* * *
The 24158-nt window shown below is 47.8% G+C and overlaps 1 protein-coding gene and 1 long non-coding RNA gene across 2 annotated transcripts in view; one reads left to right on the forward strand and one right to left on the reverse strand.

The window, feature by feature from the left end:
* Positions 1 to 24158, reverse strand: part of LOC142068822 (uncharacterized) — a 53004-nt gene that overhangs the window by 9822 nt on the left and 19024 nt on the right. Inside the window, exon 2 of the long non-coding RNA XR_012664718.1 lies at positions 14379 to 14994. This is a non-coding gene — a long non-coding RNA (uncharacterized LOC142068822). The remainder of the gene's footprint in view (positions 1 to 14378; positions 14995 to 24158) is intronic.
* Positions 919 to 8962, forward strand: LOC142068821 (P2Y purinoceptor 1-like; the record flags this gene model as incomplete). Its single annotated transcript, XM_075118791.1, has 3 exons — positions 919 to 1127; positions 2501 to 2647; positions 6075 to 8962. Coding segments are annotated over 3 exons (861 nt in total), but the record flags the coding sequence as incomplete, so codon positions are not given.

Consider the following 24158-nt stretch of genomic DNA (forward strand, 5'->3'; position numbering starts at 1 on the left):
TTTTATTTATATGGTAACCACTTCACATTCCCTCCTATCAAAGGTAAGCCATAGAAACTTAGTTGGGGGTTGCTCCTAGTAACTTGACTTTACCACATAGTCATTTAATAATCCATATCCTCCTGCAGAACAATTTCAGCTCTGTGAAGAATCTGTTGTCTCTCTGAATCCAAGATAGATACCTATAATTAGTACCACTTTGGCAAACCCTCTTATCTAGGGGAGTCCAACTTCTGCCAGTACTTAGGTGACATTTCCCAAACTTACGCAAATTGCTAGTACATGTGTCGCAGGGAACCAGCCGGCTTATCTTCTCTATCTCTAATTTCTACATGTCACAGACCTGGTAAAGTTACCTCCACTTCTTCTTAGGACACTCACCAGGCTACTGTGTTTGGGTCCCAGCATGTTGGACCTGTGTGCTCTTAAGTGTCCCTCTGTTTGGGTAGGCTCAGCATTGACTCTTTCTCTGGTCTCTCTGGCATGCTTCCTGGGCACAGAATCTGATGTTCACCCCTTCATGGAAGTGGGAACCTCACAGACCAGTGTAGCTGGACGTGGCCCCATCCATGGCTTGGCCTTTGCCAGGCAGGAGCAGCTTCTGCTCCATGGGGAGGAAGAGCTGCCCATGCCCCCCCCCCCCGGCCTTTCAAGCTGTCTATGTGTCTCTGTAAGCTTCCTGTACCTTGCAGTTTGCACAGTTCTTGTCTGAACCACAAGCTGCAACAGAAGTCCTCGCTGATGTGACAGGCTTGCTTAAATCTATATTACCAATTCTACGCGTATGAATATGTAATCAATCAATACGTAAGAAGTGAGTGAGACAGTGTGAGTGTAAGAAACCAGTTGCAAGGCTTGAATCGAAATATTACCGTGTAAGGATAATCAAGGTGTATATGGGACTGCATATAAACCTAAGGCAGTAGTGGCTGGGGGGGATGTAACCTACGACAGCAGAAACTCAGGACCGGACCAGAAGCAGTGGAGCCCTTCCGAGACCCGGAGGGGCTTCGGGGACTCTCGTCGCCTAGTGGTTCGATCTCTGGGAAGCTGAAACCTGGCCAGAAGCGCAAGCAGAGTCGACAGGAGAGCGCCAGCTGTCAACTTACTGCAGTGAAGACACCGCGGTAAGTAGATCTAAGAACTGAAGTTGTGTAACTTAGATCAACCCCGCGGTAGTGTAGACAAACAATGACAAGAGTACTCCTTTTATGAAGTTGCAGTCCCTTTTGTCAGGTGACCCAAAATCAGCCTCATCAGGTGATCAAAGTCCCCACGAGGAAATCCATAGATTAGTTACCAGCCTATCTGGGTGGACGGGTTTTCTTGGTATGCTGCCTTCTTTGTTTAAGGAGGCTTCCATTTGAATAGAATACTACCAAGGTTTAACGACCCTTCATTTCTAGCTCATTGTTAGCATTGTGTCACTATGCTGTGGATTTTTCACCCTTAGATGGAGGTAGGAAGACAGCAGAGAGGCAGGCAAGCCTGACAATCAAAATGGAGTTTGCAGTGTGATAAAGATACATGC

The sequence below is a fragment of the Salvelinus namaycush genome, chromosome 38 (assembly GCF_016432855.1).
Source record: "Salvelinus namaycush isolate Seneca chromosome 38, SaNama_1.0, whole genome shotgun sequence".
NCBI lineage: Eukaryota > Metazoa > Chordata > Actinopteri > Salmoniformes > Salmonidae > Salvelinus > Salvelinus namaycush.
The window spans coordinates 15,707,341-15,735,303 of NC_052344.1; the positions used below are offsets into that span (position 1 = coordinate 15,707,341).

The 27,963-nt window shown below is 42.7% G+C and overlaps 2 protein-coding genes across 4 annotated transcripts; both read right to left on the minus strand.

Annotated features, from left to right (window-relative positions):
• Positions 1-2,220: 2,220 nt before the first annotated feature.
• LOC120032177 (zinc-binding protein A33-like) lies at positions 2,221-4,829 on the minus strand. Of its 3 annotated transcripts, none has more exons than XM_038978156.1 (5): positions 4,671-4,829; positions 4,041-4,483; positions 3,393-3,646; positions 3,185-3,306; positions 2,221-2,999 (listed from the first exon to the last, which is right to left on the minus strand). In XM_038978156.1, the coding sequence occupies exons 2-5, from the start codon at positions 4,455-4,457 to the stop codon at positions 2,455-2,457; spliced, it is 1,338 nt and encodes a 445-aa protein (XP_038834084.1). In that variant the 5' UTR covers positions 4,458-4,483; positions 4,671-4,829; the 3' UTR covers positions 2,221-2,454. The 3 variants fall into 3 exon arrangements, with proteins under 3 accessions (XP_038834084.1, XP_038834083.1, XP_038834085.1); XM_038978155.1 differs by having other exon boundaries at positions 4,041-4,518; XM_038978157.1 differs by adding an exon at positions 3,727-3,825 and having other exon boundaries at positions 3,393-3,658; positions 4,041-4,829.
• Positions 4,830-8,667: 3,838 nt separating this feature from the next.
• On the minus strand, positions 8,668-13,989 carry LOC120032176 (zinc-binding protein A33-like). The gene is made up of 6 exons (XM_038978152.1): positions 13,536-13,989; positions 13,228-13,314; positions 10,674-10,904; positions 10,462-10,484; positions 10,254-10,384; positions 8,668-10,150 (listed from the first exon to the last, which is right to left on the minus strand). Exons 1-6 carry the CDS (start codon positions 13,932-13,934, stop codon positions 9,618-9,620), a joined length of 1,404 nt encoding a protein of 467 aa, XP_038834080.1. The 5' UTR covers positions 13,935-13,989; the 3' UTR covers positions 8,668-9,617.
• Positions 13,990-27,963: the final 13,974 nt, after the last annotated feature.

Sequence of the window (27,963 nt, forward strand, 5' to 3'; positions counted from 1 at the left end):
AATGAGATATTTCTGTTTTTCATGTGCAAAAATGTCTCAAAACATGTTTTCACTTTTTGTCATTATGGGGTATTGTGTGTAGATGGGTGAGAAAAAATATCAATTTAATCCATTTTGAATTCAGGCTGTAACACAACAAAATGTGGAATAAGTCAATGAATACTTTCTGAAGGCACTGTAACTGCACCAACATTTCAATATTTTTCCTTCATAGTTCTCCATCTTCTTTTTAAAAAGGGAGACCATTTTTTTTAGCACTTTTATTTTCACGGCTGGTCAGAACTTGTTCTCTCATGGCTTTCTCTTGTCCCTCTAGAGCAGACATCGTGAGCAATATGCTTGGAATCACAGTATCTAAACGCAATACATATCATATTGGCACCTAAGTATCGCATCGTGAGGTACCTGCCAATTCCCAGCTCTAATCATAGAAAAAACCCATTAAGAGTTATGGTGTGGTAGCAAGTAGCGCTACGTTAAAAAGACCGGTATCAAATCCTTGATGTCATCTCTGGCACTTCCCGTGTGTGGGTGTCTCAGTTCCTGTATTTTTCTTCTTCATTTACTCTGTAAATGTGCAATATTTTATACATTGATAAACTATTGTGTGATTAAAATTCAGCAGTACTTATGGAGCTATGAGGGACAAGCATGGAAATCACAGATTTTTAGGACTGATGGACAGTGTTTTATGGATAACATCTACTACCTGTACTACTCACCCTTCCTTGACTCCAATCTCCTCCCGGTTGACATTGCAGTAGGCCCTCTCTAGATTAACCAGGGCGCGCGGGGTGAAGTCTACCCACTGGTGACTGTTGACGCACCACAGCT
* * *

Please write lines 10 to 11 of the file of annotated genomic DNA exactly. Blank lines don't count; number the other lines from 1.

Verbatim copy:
The window spans coordinates 15,707,341-15,735,303 of NC_052344.1; the positions used below are offsets into that span (position 1 = coordinate 15,707,341).

The 27,963-nt window shown below is 42.7% G+C and overlaps 2 protein-coding genes across 4 annotated transcripts; both read right to left on the minus strand.